By Yan Wenxin, published: March 25, 2015
Lawyer Yan Wenxin (燕文薪)’s post on Weibo:
After trying unsuccessfully for four consecutive work days, I finally met with Li Tingting (aka Maizi) today, March 25th, 2015. Maizi said that she had been anticipating meeting with me the last few days, and she had told the preliminary interrogators (预审员), following this morning’s interrogation, that she was expecting her lawyer and that they’d better not come to summon her again before 3:30 pm today. “If you come before that time,” she told them, “I will not go with you even if you are to carry me off.”
Maizi told me that, during the days between my first meeting [on March 12] and this meeting, she was interrogated frequently, two to three times a day except on Saturdays, lasting until 11 pm. One of the days she was interrogated until 1:30 am, and then she was assigned night watch duty from 2 – 4 am. Because detainees had to get up at 6 am, she got only two hours of sleep. I told her that this constituted interrogation inducing exhaustion, and I would file a complaint against it.
Maizi also told me that the head of the preliminary interrogation team and another police officer often used abusive language to insult her. There were times they would open the partition door, walk up to her, and blow smoke on her face. The interrogators asked about the women’s rights activities she had participated in, such as Women’s Day Posting (三八贴贴贴), Occupy Men’s Room (占领男厕所), Wounded Bride (受伤的新娘), and Shaving My Head (剃光头). They demanded that Maizi acknowledge these actions to be wrongdoings. But Maizi told them that these were activities were meant to oppose gender discrimination and promote gender equality. Some were performance art, involving no wrongdoing, let alone committing crimes. She resisted the police’s pressure.
Maizi said that she got along very well with other inmates who were indignant at the authorities’ treatment of her and respected her for her work. She told me that she had been reading books about law, and she wanted to work toward taking the bar exams when she’s free. I was very happy to hear this as more people are determined to join the fight for democracy, freedom, and rule of law in China, and there is no reason not to be hopeful.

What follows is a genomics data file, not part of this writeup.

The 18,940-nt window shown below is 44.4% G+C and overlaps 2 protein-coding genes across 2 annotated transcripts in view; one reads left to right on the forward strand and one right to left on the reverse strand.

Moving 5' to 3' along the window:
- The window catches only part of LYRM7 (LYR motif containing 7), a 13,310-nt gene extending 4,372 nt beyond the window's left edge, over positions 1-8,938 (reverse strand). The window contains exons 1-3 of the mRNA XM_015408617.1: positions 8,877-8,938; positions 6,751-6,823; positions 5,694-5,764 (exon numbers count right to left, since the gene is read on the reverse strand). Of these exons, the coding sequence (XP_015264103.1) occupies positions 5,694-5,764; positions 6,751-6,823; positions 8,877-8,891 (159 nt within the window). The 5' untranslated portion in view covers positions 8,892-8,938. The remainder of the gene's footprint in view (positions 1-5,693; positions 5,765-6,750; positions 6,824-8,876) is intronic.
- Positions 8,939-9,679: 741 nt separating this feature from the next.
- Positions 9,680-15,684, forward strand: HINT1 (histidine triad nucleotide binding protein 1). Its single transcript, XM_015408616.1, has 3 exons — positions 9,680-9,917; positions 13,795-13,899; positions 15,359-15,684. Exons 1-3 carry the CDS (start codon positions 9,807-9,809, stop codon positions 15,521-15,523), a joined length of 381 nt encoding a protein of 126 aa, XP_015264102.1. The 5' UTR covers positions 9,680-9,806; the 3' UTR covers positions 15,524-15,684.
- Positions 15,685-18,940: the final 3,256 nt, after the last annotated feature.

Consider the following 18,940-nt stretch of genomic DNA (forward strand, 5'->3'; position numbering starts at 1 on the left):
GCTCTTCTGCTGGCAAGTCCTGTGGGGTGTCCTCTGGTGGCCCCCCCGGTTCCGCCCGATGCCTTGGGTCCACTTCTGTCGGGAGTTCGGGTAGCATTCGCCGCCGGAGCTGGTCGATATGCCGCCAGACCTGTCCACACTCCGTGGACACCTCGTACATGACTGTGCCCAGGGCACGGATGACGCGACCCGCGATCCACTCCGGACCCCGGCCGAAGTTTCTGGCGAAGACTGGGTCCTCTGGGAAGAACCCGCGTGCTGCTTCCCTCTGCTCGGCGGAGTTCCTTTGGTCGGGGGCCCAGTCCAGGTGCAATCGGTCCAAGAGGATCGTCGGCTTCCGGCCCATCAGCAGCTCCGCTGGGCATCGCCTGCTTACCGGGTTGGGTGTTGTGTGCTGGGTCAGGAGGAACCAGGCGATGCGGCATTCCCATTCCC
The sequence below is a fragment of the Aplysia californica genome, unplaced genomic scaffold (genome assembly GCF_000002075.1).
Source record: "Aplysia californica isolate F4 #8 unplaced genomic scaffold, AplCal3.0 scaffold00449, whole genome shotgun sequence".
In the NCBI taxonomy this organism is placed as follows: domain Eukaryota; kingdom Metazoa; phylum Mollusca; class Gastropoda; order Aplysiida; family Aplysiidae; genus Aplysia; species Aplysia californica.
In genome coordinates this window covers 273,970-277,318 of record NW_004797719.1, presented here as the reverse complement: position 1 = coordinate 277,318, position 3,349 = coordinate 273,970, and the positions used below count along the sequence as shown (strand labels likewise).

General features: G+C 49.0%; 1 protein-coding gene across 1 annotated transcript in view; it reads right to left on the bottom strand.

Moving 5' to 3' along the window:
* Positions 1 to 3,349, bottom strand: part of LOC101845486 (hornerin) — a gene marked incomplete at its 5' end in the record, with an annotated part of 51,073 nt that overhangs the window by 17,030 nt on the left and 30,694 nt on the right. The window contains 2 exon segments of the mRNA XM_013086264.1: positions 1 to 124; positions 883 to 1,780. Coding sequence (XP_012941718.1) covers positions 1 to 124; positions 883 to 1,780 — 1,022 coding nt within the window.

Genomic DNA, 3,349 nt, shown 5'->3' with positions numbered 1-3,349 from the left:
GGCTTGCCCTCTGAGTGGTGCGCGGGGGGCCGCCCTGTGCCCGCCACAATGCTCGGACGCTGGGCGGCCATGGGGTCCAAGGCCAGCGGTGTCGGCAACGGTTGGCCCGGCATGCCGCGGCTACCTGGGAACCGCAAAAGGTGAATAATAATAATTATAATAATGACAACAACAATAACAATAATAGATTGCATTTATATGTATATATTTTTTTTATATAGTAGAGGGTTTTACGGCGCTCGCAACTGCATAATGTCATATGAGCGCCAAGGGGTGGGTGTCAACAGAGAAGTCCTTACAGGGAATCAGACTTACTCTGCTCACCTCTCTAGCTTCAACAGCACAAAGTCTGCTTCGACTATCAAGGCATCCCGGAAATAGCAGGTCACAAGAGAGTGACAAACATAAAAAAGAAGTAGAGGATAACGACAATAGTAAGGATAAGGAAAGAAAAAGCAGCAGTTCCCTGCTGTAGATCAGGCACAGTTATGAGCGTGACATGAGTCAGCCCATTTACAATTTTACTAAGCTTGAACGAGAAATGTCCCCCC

Maizi said that, though she had a hard time in her first days in the detention center, she had been adapting to life in custody. When she felt low a few days ago, she recalled that when she was summoned by police during the Occupy Men’s Room campaign, an older advocate for women’s rights sent her a text saying that “you are suffering for the cause of women’s rights.” She said she felt inspired by such encouragement. She said activism had made her life meaningful and focused, and she wanted dedicate her life to fighting for women’s rights. She said she would persevere despite hardship.
Though Maizi had been treated badly in the detention center, she was nonetheless in good spirit, remaining composed and optimistic. She has kept up exercises and is in good health. Throughout the meeting, I was deeply moved by her bravery, perseverance and optimism, qualities rarely seen in her peers. The strength of her personality shone through, and it made me believe that this young woman would be more extraordinary in the future and I was honored to be representing her.
After the first meeting with Li Tingting on March 12, lawyer Yan wenxin reported that none of the police officers who raided Li Tingting’s home and took her into custody in the night of March 6th displayed IDs. The summon notice and the search warrant they displayed were blank without even her name on them. Lawyer Yan said she would be filing a complaint against such outrageous violation of the law by the police.
China rejects international pleas to release five feminists from jail, the Guardian, March 25, 2015.
The Education of Detained Chinese Feminist Li Tingting, an Excerpt from “China’s Millennials: The Want Generation” by Eric Fish.
(Translated by China Change)